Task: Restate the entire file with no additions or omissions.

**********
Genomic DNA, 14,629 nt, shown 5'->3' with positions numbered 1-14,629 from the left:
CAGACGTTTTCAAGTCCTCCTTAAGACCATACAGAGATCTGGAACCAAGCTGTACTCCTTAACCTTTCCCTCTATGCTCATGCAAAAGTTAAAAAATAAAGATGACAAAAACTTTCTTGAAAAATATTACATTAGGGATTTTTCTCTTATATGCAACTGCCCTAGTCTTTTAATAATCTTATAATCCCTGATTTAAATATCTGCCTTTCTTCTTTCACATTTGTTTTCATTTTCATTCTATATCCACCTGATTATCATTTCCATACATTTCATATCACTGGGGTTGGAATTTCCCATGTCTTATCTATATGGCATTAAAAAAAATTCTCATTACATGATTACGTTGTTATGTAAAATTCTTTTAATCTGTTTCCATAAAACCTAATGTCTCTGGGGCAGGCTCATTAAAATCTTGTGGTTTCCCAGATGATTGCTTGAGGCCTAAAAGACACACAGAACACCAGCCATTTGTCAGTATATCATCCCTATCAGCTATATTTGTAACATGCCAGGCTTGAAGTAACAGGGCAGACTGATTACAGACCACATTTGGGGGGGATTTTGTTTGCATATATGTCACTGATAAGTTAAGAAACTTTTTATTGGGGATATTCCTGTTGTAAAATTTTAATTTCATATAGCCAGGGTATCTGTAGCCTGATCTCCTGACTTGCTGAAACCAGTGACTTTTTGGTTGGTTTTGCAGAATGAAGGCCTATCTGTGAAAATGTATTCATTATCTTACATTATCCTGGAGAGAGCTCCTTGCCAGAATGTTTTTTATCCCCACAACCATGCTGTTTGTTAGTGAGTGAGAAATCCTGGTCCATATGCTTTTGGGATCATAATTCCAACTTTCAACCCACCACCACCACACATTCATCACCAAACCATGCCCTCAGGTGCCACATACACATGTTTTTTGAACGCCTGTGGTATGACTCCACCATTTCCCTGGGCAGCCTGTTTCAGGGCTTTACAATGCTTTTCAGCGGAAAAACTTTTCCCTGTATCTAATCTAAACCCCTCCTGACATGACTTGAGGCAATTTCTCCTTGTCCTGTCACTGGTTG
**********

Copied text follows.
Genomic DNA, 14,629 nt, shown 5'->3' with positions numbered 1-14,629 from the left:
CAGACGTTTTCAAGTCCTCCTTAAGACCATACAGAGATCTGGAACCAAGCTGTACTCCTTAACCTTTCCCTCTATGCTCATGCAAAAGTTAAAAAATAAAGATGACAAAAACTTTCTTGAAAAATATTACATTAGGGATTTTTCTCTTATATGCAACTGCCCTAGTCTTTTAATAATCTTATAATCCCTGATTTAAATATCTGCCTTTCTTCTTTCACATTTGTTTTCATTTTCATTCTATATCCACCTGATTATCATTTCCATACATTTCATATCACTGGGGTTGGAATTTCCCATGTCTTATCTATATGGCATTAAAAAAAATTCTCATTACATGATTACGTTGTTATGTAAAATTCTTTTAATCTGTTTCCATAAAACCTAATGTCTCTGGGGCAGGCTCATTAAAATCTTGTGGTTTCCCAGATGATTGCTTGAGGCCTAAAAGACACACAGAACACCAGCCATTTGTCAGTATATCATCCCTATCAGCTATATTTGTAACATGCCAGGCTTGAAGTAACAGGGCAGACTGATTACAGACCACATTTGGGGGGGATTTTGTTTGCATATATGTCACTGATAAGTTAAGAAACTTTTTATTGGGGATATTCCTGTTGTAAAATTTTAATTTCATATAGCCAGGGTATCTGTAGCCTGATCTCCTGACTTGCTGAAACCAGTGACTTTTTGGTTGGTTTTGCAGAATGAAGGCCTATCTGTGAAAATGTATTCATTATCTTACATTATCCTGGAGAGAGCTCCTTGCCAGAATGTTTTTTATCCCCACAACCATGCTGTTTGTTAGTGAGTGAGAAATCCTGGTCCATATGCTTTTGGGATCATAATTCCAACTTTCAACCCACCACCACCACACATTCATCACCAAACCATGCCCTCAGGTGCCACATACACATGTTTTTTGAACGCCTGTGGTATGACTCCACCATTTCCCTGGGCAGCCTGTTTCAGGGCTTTACAATGCTTTTCAGCGGAAAAACTTTTCCCTGTATCTAATCTAAACCCCTCCTGACATGACTTGAGGCAATTTCTCCTTGTCCTGTCACTGGTTG